Horse riders : 1/160s. Stationary subjects within a frame that have movement. People : 1/30s . Waterfalls : 1/20s. If those work easily for you by all means try lower shutter speeds.
Down sides. Difficult to do well. Needs lots of practice.
Up sides. Can be done with all but the minimalist of cameras. Is fun. Can give a real feel of motion within the frame.
Freeze Frame Techniques.
Most cameras capable of shutter speeds of 1/500s and above depending on subject matter.
Good for shooting Birds, Jets, large explosions, sports. animal wildlife. Anything not studio based that needs to be pin sharp and has movement within the frame. Needs reasonable dof for the subject matter. Speeds may have to go as high as 1/2000s or higher for good effect. Again subject dependent.
Down sides. Can lead to boring photos.
Up Sides. Most cameras can manage this. Easy to do. Takes little practice.
High Frame Rate Shooting
Camera dependant. Not all DSLRs or bridge cameras can do this. Doubtful that any compact has this facility. Any camera capable of five frames per second and above may manage. Ideally the faster the better. Anything above 6.5 frames per second is very well suited. Best used in situations when you don't know the exact moment something will happen or when you can't see what's happening due to the sheer speed of what you are trying to catch. examples would include start of a race, throw of a dart, tennis service etc.
Down sides. For DSLRs. Makes for heavy use on the shutter and mirror components. Could shorten the predicted life span of the camera. Need a top end model for best results. Bad view when panning due to view being blocked by the mirror lifting during shots. Needs practice.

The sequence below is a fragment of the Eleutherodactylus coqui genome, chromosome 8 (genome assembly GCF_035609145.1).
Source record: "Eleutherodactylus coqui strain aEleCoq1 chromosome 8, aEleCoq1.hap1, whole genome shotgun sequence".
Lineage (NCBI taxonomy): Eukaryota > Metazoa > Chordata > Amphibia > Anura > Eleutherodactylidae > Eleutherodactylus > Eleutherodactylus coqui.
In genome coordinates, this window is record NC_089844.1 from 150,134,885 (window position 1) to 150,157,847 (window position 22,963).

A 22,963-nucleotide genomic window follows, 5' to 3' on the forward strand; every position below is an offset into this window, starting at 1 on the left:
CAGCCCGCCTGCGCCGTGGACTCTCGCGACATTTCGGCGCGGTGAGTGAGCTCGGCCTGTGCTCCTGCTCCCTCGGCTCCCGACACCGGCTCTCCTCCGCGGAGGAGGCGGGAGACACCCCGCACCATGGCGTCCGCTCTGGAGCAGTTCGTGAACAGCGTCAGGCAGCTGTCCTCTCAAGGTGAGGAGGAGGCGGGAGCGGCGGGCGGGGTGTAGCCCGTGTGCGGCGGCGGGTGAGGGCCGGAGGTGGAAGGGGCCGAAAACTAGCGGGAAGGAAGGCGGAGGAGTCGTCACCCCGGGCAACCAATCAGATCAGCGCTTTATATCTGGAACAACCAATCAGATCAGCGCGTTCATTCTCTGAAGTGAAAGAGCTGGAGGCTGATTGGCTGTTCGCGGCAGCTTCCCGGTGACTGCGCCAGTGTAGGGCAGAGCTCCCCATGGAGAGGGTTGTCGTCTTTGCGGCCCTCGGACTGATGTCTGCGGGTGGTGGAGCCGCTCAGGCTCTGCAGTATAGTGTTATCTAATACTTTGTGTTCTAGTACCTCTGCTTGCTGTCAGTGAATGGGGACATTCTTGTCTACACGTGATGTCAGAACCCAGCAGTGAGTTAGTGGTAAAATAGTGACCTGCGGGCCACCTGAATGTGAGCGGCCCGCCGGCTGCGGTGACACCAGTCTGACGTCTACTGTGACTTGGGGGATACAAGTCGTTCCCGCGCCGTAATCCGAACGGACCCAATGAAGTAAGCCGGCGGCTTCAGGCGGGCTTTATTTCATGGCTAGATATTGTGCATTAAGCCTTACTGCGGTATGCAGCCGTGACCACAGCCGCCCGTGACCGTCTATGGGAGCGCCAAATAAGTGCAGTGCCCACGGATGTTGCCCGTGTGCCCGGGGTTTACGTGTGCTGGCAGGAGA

For Bridge cameras. May have to wait a long time between bursts as the camera writes the frames to the card. Can not capture as many frames per burst as a DSLR. Bad view due to refresh rate of electronic screens not keeping up with fast panned shots. Needs practice.
For both. Can be hard to calculate a good exposure and shutter speed which is not in itself dependant on the rate of the frame burst.
Up sides for both. Increases the chances of getting shots that otherwise you would be lucky to get. Ever. !!!
Still Slow Shutter Shooting.
Good for calming shots. Typically for softening water movement or getting night light movement ( Car headlights, fire eaters, etc )
Suitable for most bridge, advanced compact and DSLR cameras. Dependant on capabilities the use of ND filters or a tripod may be advisable.
Up sides for all. Good creative shots can be managed with a bit of forethought and care. Fairly easy to do.
52: Aperture and it's role in selective focus.
Referred to as Out Of Focus area or Bokeh from The Japanese word Boke (pronounced bo-keh) which means fuzziness or dizziness.